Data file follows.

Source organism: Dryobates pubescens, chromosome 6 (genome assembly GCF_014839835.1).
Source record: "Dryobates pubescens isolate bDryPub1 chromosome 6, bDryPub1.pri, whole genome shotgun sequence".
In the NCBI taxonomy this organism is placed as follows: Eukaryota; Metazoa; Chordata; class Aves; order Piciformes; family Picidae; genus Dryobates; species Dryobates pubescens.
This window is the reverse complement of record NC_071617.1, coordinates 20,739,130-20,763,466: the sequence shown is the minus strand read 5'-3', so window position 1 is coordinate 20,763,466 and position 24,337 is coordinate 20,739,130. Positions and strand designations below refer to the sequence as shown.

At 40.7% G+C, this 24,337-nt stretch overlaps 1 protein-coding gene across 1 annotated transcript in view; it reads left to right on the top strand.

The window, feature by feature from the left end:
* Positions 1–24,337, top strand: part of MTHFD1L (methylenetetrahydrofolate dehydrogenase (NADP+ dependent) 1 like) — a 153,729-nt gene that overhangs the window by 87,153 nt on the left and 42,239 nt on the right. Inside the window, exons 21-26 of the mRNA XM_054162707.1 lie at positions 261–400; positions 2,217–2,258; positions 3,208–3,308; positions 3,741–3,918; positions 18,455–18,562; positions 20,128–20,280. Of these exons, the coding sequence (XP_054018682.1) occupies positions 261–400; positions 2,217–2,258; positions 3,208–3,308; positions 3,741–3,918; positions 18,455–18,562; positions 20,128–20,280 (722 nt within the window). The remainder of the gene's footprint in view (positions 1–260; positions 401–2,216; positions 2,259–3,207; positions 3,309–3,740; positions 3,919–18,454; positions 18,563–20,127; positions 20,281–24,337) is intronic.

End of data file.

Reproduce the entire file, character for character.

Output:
Source organism: Dryobates pubescens, chromosome 6 (genome assembly GCF_014839835.1).
Source record: "Dryobates pubescens isolate bDryPub1 chromosome 6, bDryPub1.pri, whole genome shotgun sequence".
In the NCBI taxonomy this organism is placed as follows: Eukaryota; Metazoa; Chordata; class Aves; order Piciformes; family Picidae; genus Dryobates; species Dryobates pubescens.
This window is the reverse complement of record NC_071617.1, coordinates 20,739,130-20,763,466: the sequence shown is the minus strand read 5'-3', so window position 1 is coordinate 20,763,466 and position 24,337 is coordinate 20,739,130. Positions and strand designations below refer to the sequence as shown.

At 40.7% G+C, this 24,337-nt stretch overlaps 1 protein-coding gene across 1 annotated transcript in view; it reads left to right on the top strand.

The window, feature by feature from the left end:
* Positions 1–24,337, top strand: part of MTHFD1L (methylenetetrahydrofolate dehydrogenase (NADP+ dependent) 1 like) — a 153,729-nt gene that overhangs the window by 87,153 nt on the left and 42,239 nt on the right. Inside the window, exons 21-26 of the mRNA XM_054162707.1 lie at positions 261–400; positions 2,217–2,258; positions 3,208–3,308; positions 3,741–3,918; positions 18,455–18,562; positions 20,128–20,280. Of these exons, the coding sequence (XP_054018682.1) occupies positions 261–400; positions 2,217–2,258; positions 3,208–3,308; positions 3,741–3,918; positions 18,455–18,562; positions 20,128–20,280 (722 nt within the window). The remainder of the gene's footprint in view (positions 1–260; positions 401–2,216; positions 2,259–3,207; positions 3,309–3,740; positions 3,919–18,454; positions 18,563–20,127; positions 20,281–24,337) is intronic.